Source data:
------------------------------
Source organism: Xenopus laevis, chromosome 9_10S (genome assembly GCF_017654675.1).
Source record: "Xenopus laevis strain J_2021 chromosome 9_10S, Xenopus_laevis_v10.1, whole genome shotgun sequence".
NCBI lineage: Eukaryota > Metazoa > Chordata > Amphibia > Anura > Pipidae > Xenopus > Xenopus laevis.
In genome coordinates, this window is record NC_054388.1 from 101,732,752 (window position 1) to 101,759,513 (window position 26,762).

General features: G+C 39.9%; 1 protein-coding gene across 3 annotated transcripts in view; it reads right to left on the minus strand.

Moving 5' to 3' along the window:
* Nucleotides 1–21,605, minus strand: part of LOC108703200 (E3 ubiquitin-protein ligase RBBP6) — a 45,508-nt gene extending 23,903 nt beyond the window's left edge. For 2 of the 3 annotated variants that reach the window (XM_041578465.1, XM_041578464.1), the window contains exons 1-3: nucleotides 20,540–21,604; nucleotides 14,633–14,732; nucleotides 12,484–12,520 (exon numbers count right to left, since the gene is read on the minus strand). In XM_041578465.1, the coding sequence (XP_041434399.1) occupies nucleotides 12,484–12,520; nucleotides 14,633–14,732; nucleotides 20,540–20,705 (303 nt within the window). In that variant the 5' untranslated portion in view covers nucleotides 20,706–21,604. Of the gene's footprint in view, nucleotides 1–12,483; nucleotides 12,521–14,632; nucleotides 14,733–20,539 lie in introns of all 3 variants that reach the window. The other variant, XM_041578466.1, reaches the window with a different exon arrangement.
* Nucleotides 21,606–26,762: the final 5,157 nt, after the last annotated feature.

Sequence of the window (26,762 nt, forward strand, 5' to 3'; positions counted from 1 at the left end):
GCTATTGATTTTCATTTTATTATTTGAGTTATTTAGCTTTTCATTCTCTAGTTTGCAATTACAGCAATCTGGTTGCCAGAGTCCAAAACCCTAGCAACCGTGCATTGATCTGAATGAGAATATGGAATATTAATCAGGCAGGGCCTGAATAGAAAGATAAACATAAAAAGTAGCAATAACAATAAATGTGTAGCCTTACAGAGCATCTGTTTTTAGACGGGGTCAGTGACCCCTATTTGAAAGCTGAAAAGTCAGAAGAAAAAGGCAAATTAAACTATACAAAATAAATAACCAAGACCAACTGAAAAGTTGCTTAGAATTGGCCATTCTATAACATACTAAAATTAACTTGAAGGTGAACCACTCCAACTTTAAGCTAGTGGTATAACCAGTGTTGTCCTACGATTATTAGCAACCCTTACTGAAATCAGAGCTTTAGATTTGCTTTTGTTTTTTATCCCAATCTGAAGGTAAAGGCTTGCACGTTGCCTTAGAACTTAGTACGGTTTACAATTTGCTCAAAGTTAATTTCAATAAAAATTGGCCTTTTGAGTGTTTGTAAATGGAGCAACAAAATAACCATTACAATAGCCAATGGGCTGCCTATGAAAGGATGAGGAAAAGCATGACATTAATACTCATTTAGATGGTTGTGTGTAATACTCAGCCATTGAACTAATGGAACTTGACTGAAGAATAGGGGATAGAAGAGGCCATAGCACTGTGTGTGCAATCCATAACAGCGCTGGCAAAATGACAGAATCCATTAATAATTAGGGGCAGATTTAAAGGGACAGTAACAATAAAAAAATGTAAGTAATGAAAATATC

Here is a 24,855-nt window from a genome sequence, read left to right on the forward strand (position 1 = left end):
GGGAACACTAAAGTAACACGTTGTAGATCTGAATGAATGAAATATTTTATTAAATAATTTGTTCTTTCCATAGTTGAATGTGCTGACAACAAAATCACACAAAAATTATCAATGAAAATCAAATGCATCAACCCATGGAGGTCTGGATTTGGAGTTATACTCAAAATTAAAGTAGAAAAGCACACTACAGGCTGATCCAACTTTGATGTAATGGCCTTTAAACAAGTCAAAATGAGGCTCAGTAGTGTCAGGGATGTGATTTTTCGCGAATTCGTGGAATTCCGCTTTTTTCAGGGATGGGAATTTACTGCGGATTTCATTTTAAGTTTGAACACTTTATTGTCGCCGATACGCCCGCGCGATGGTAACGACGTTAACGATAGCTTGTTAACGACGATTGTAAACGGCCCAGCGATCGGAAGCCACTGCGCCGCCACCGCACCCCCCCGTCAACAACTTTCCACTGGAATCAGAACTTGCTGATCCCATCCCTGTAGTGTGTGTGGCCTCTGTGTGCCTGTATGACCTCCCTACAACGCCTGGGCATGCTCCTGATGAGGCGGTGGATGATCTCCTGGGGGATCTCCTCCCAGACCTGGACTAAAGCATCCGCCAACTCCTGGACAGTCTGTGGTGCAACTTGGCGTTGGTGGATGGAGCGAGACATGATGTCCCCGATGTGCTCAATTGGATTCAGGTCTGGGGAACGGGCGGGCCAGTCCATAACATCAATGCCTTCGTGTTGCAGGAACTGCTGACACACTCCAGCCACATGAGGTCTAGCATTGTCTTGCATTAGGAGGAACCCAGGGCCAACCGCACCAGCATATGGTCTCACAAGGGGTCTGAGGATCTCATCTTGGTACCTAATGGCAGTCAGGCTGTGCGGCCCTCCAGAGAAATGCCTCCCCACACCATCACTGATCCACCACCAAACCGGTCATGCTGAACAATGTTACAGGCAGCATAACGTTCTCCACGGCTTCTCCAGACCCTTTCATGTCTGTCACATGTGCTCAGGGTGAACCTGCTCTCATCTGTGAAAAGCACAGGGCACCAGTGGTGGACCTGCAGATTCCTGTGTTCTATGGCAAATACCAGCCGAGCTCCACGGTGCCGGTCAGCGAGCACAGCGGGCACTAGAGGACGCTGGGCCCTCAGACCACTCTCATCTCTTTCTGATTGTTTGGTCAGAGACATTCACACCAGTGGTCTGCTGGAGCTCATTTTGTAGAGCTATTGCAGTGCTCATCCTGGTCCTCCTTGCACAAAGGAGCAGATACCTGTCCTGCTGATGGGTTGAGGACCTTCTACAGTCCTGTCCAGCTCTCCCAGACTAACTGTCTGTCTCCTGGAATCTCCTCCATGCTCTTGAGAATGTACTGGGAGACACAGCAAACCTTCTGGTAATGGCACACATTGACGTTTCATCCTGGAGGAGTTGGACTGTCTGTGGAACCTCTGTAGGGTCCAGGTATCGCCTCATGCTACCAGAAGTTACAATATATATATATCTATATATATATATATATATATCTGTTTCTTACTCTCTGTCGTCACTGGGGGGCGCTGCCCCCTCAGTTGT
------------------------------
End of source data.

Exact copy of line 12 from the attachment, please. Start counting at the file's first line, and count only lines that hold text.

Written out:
GGGAACACTAAAGTAACACGTTGTAGATCTGAATGAATGAAATATTTTATTAAATAATTTGTTCTTTCCATAGTTGAATGTGCTGACAACAAAATCACACAAAAATTATCAATGAAAATCAAATGCATCAACCCATGGAGGTCTGGATTTGGAGTTATACTCAAAATTAAAGTAGAAAAGCACACTACAGGCTGATCCAACTTTGATGTAATGGCCTTTAAACAAGTCAAAATGAGGCTCAGTAGTGTCAGGGATGTGATTTTTCGCGAATTCGTGGAATTCCGCTTTTTTCAGGGATGGGAATTTACTGCGGATTTCATTTTAAGTTTGAACACTTTATTGTCGCCGATACGCCCGCGCGATGGTAACGACGTTAACGATAGCTTGTTAACGACGATTGTAAACGGCCCAGCGATCGGAAGCCACTGCGCCGCCACCGCACCCCCCCGTCAACAACTTTCCACTGGAATCAGAACTTGCTGATCCCATCCCTGTAGTGTGTGTGGCCTCTGTGTGCCTGTATGACCTCCCTACAACGCCTGGGCATGCTCCTGATGAGGCGGTGGATGATCTCCTGGGGGATCTCCTCCCAGACCTGGACTAAAGCATCCGCCAACTCCTGGACAGTCTGTGGTGCAACTTGGCGTTGGTGGATGGAGCGAGACATGATGTCCCCGATGTGCTCAATTGGATTCAGGTCTGGGGAACGGGCGGGCCAGTCCATAACATCAATGCCTTCGTGTTGCAGGAACTGCTGACACACTCCAGCCACATGAGGTCTAGCATTGTCTTGCATTAGGAGGAACCCAGGGCCAACCGCACCAGCATATGGTCTCACAAGGGGTCTGAGGATCTCATCTTGGTACCTAATGGCAGTCAGGCTGTGCGGCCCTCCAGAGAAATGCCTCCCCACACCATCACTGATCCACCACCAAACCGGTCATGCTGAACAATGTTACAGGCAGCATAACGTTCTCCACGGCTTCTCCAGACCCTTTCATGTCTGTCACATGTGCTCAGGGTGAACCTGCTCTCATCTGTGAAAAGCACAGGGCACCAGTGGTGGACCTGCAGATTCCTGTGTTCTATGGCAAATACCAGCCGAGCTCCACGGTGCCGGTCAGCGAGCACAGCGGGCACTAGAGGACGCTGGGCCCTCAGACCACTCTCATCTCTTTCTGATTGTTTGGTCAGAGACATTCACACCAGTGGTCTGCTGGAGCTCATTTTGTAGAGCTATTGCAGTGCTCATCCTGGTCCTCCTTGCACAAAGGAGCAGATACCTGTCCTGCTGATGGGTTGAGGACCTTCTACAGTCCTGTCCAGCTCTCCCAGACTAACTGTCTGTCTCCTGGAATCTCCTCCATGCTCTTGAGAATGTACTGGGAGACACAGCAAACCTTCTGGTAATGGCACACATTGACGTTTCATCCTGGAGGAGTTGGACTGTCTGTGGAACCTCTGTAGGGTCCAGGTATCGCCTCATGCTACCAGAAGTTACAATATATATATATCTATATATATATATATATATATCTGTTTCTTACTCTCTGTCGTCACTGGGGGGCGCTGCCCCCTCAGTTGT